Derrick Favors' growth a key factor in Utah Jazz resurgence

bug


We also have more stories about:
(click the phrases to see a list)

People:

Organizations:

Subjects:

Places:

 


SALT LAKE CITY — Derrick Favors is still ticked off about the way his career began — even if it fueled his current rise.

The Utah Jazz forward was selected No. 3 overall in the 2010 draft by the New Jersey Nets and shipped away to Salt Lake City in the midst of his first season as part of a package for All-Star point guard Deron Williams. The Nets moved to Brooklyn in 2012 and had dreams of competing for a title immediately.

Favors was not part of those plans.

"I'm 19 years old from Atlanta, then a year later I go to New Jersey. I'm there for a couple months then the next thing I'm traded across the country to a place I've never been before," Favors said. "It was tough. I got introduced to the business side of the NBA early. During that time I just wanted the season to sort of be over so I could just go home and just forget about it. Now looking back on it, I'm kind of thankful that it happened."

The next two years weren't what one expects from a No. 3 overall pick — 17 combined starts and averages of 9.1 points and 6.8 rebounds. Favors heard the whispers that there must be a reason why Brooklyn gave up on him so quickly.

"I came here and it was sort of like the same thing," Favors said. "He must not be that good. He's not getting a lot of playing time, this and that. Just a whole bunch of stuff. I feel like I got underestimated a little bit. This year, being part of the offense and being one of the main parts of the team, I think people are starting to realize how good I am."

The development of Favors has been one of the key reasons the Jazz have gone 15-7 since the All-Star break.

He developed a midrange jumper in the offseason and coach Quin Snyder made him a bigger part of the offense — especially after Enes Kanter was traded. Favors was made a full-time power forward and given more responsibilities from the high-post. He never averaged more than 15.9 points in any month before February, but those numbers rose to 17.1 in February and 18.0 in March. Favors also had five double-doubles in March.

"He's making that little 15-16 footer," Rockets coach and Hall of Famer Kevin McHale said. "That's opened up some stuff for his dribble game, spin game, attack game. He'll run hard. He bangs in there."

Favors is quick enough on the offensive end and has enough moves around the rim to beat bigger defenders, but still has the lower-body strength to anchor down for position and power through smaller defenders.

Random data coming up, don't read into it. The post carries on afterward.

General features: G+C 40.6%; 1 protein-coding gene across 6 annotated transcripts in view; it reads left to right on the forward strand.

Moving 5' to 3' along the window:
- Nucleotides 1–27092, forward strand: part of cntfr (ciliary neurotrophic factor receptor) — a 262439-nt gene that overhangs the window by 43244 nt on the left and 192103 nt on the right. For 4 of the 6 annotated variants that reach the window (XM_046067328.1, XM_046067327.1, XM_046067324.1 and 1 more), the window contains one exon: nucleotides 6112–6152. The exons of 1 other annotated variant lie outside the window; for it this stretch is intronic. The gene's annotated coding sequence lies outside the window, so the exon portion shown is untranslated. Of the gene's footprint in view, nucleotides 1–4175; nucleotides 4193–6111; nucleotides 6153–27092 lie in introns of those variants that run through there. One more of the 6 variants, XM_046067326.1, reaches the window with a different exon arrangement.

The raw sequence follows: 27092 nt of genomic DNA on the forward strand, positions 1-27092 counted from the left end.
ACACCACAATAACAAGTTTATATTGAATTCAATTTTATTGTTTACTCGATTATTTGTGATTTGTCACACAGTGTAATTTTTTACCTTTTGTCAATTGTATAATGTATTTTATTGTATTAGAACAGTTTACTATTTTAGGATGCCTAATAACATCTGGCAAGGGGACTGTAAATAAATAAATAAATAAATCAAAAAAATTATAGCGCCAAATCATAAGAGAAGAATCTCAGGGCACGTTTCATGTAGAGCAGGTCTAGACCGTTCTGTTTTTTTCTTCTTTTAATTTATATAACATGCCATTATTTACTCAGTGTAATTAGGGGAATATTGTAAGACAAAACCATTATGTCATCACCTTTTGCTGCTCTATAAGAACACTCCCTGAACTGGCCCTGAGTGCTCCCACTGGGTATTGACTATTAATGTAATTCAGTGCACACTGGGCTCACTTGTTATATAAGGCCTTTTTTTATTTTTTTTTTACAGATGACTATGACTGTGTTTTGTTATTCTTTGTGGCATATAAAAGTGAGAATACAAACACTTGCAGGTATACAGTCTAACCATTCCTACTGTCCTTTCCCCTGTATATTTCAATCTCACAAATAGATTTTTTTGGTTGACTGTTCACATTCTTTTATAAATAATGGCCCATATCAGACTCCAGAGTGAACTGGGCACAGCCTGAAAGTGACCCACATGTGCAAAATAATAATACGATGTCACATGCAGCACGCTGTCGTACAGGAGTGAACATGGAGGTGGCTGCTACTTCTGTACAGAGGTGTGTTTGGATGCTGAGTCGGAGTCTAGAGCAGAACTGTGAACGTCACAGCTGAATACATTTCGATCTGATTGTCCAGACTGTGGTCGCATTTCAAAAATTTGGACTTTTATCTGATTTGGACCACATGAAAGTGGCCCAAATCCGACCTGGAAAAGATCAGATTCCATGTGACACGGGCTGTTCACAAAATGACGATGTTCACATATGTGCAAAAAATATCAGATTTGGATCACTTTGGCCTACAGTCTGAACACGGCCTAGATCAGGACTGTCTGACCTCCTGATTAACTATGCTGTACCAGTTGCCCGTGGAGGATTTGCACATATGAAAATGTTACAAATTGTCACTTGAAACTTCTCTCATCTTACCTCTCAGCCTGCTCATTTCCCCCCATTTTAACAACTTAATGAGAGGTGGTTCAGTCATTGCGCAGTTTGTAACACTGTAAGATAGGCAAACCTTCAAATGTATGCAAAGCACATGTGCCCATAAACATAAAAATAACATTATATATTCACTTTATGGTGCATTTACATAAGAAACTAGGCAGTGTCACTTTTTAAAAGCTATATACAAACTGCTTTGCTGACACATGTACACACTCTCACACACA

Defensively, he's agile enough to hedge or switch in the pick-and-roll game. The Jazz have turned into one of the league's better defensive teams due, in part, to that versatility with center Rudy Gobert protecting the rim in the paint.

Favors, who signed a four-year, $46.95 million deal last season, continues to work to become a better passer and looks to players like Marc Gasol, Joakim Noah and Pau Gasol as bigs that can create offense from the elbow area.

"I like to think of him as a playmaking big," Snyder said. "First, he can hit a shot. I think he's a willing passer. You don't really learn those things until you get put in the situation."

Favors returned Monday from a two-game absence due to back spasms. He promptly dropped 19 points, seven rebounds and three blocks on the Denver Nuggets.

"He's playing great right now," Trail Blazers forward LaMarcus Aldridge said. "He's playing with patience. He gets his teammates involved. He's making shots, getting to the rim, rebounding well. He's always been a solid big man but he's been even better lately."

Those early slights, however, are fresh in Favors' mind. He remembers his mom saying it was time to grow up and be an adult after saying he didn't want to go to Utah.

"I was basically just angry," Favors said. "I just told myself I'm going to work as hard as I can and prove a lot of people wrong. I just used that as motivation to continue to get better. I still use it to this day."

All content copyright ©2015 Daily Journal, a division of Home News Enterprises unless otherwise noted.
All rights reserved. Click here to read our privacy policy.